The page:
Across a vast array of robotic hands and clamps, there is a common foe: the heirloom tomato. You may have seen a robotic gripper deftly pluck an egg or smoothly palm a basketball – but, unlike human hands, one gripper is unlikely to be able to do both and a key challenge remains hidden in the middle ground.
“You’ll see robotic hands do a power grasp and a precision grasp and then kind of imply that they can do everything in between,” said Wilson Ruotolo, PhD ’21, a former graduate student in the Biomimetics and Dextrous Manipulation Lab at Stanford University. “What we wanted to address is how to create manipulators that are both dexterous and strong at the same time.”
The result of this goal is “farmHand,” a robotic hand developed by engineers Ruotolo and Dane Brouwer, a graduate student in the Biomimetics and Dextrous Manipulation Lab, at Stanford (aka “the Farm”) and detailed in a paper published December 15 in Science Robotics. In their testing, the researchers demonstrated that farmHand is capable of handling a wide variety of items, including raw eggs, bunches of grapes, plates, jugs of liquids, basketballs and even an angle grinder.
FarmHand benefits from two kinds of biological inspiration. While the multi-jointed fingers are reminiscent of a human hand – albeit a four-fingered one – the fingers are topped with gecko-inspired adhesives. This grippy but not sticky material is based on the structure of gecko toes and has been developed over the last decade by the Biomimetics and Dextrous Manipulation Lab, led by Mark Cutkosky, the Fletcher Jones Professor in the School of Engineering, who is also senior author of this research.
Using the gecko-adhesive on a multi-fingered, anthropomorphic gripper for the first time was a challenge, which required special attention to the tendons controlling the fingers of farmHand and the design of the finger pads below the adhesive.
From the Farm to space and back again
Like gecko’s toes, the gecko adhesive creates a strong hold via microscopic flaps. When in full contact with a surface, these flaps create a Van der Waals force – a weak intermolecular force that results from subtle differences in the positions of electrons on the outsides of molecules. As a result, the adhesives can grip strongly but require little actual force to do so. Another bonus: they don’t feel sticky to the touch or leave a residue behind.
“The first applications of the gecko adhesives had to do with climbing robots, climbing people or grasping very large, very smooth objects in space. But we’ve always had it in our minds to use them for more down-to-earth applications,” said Cutkosky. “The problem is that it turns out that gecko adhesives are actually very fussy.”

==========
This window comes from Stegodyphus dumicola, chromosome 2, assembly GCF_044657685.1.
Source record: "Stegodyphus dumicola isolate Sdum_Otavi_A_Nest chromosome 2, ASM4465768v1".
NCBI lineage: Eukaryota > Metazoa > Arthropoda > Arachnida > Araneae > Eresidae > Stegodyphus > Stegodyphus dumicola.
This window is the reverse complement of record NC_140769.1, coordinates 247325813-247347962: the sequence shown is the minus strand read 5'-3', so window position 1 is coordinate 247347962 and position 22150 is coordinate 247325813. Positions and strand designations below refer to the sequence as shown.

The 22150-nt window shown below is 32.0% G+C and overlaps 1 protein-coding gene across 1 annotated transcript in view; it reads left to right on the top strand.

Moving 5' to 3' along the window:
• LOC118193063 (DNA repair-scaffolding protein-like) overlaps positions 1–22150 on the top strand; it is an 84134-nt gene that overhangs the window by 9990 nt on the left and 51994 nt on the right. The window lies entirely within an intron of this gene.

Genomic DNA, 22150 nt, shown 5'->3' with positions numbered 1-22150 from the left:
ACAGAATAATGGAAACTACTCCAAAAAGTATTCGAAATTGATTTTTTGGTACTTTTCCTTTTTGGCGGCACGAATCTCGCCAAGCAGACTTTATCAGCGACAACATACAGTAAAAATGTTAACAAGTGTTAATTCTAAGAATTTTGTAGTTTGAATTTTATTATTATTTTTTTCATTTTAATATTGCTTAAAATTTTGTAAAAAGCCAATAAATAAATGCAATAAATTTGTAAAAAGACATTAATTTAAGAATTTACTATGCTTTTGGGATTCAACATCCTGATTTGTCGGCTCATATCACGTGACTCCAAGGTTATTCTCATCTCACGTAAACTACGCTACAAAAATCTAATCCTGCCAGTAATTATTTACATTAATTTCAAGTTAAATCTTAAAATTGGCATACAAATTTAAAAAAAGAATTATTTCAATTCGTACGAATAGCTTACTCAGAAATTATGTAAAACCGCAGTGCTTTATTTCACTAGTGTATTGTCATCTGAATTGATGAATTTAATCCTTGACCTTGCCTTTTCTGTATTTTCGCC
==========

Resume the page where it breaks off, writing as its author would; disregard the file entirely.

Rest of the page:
The fuss is that the gecko adhesives must connect with a surface in a particular way in order to activate the Van der Waals force. This is easy enough to control when they are applied smoothly onto a flat surface, but much more difficult when a grasp relies on multiple gecko adhesive patches contacting an object at various angles, such as with farmHand.
Pinching and buckling
Below the adhesives, farmHand’s finger pads help address this challenge. They are made of a collapsible rib structure that buckles with little force. No matter the location or angle of contact, the ribs consistently buckle so as to ensure equal forces on the adhesive pads and prevent any single one from slipping prematurely.
“If you move these ribs, the buckling results in a similar force no matter where you start,” said Brouwer. “It’s a simple, physical behavior that could be deployed even in spaces outside of robotics, perhaps as shoe tread or all-terrain tires.”
The hand’s tendons are crucial as well because they enable a hyperextended pinch. While many robotic hands and clamps will pinch objects in a “C” shape, like picking something up with only the tip of your fingers, farmHand pinches with the end of its fingers pressed pad to pad. This gives the adhesives more surface area to work with.
Getting the design just right was especially hard because existing computer simulations have difficulty predicting real-world performance with soft objects – another factor in the heirloom tomato problem. But the researchers benefitted immensely from being able to 3D print and test many of the hard and soft plastic components in relatively quick cycles. They go as far as to suggest that their success may not have been possible – or at least much slower – only five years ago.
Further improvements to farmHand could come in the form of feedback features that would help users understand how it is gripping and how it could grip better while the hand is in use. The researchers are also considering commercial applications for their work.